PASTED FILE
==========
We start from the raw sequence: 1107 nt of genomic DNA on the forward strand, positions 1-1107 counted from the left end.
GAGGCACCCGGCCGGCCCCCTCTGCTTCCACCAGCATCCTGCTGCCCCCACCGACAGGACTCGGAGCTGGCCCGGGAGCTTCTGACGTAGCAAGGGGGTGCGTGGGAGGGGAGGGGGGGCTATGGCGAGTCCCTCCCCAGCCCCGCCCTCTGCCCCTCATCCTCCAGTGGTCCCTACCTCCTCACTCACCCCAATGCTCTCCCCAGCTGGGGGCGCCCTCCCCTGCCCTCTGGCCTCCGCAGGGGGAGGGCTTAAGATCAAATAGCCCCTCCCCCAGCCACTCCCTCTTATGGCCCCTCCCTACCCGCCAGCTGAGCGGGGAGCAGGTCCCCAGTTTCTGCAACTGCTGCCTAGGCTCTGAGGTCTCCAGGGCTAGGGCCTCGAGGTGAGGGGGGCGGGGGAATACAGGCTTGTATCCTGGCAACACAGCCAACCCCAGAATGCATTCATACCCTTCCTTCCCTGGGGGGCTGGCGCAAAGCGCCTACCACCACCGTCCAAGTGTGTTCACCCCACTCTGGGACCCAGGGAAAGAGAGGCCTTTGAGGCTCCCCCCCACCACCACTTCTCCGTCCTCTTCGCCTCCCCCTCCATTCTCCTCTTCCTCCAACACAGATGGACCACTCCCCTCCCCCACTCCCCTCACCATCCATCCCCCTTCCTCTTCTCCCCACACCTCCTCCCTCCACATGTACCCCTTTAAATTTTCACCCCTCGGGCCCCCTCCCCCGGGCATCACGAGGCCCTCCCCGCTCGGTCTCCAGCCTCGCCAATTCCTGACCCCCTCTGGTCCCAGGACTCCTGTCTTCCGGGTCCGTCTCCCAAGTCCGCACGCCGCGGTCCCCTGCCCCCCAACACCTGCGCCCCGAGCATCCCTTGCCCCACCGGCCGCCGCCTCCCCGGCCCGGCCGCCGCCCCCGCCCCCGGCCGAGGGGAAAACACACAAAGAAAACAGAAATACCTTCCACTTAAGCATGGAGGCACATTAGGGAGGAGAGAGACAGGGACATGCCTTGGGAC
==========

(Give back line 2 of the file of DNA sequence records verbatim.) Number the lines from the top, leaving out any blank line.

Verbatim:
GAGGCACCCGGCCGGCCCCCTCTGCTTCCACCAGCATCCTGCTGCCCCCACCGACAGGACTCGGAGCTGGCCCGGGAGCTTCTGACGTAGCAAGGGGGTGCGTGGGAGGGGAGGGGGGGCTATGGCGAGTCCCTCCCCAGCCCCGCCCTCTGCCCCTCATCCTCCAGTGGTCCCTACCTCCTCACTCACCCCAATGCTCTCCCCAGCTGGGGGCGCCCTCCCCTGCCCTCTGGCCTCCGCAGGGGGAGGGCTTAAGATCAAATAGCCCCTCCCCCAGCCACTCCCTCTTATGGCCCCTCCCTACCCGCCAGCTGAGCGGGGAGCAGGTCCCCAGTTTCTGCAACTGCTGCCTAGGCTCTGAGGTCTCCAGGGCTAGGGCCTCGAGGTGAGGGGGGCGGGGGAATACAGGCTTGTATCCTGGCAACACAGCCAACCCCAGAATGCATTCATACCCTTCCTTCCCTGGGGGGCTGGCGCAAAGCGCCTACCACCACCGTCCAAGTGTGTTCACCCCACTCTGGGACCCAGGGAAAGAGAGGCCTTTGAGGCTCCCCCCCACCACCACTTCTCCGTCCTCTTCGCCTCCCCCTCCATTCTCCTCTTCCTCCAACACAGATGGACCACTCCCCTCCCCCACTCCCCTCACCATCCATCCCCCTTCCTCTTCTCCCCACACCTCCTCCCTCCACATGTACCCCTTTAAATTTTCACCCCTCGGGCCCCCTCCCCCGGGCATCACGAGGCCCTCCCCGCTCGGTCTCCAGCCTCGCCAATTCCTGACCCCCTCTGGTCCCAGGACTCCTGTCTTCCGGGTCCGTCTCCCAAGTCCGCACGCCGCGGTCCCCTGCCCCCCAACACCTGCGCCCCGAGCATCCCTTGCCCCACCGGCCGCCGCCTCCCCGGCCCGGCCGCCGCCCCCGCCCCCGGCCGAGGGGAAAACACACAAAGAAAACAGAAATACCTTCCACTTAAGCATGGAGGCACATTAGGGAGGAGAGAGACAGGGACATGCCTTGGGAC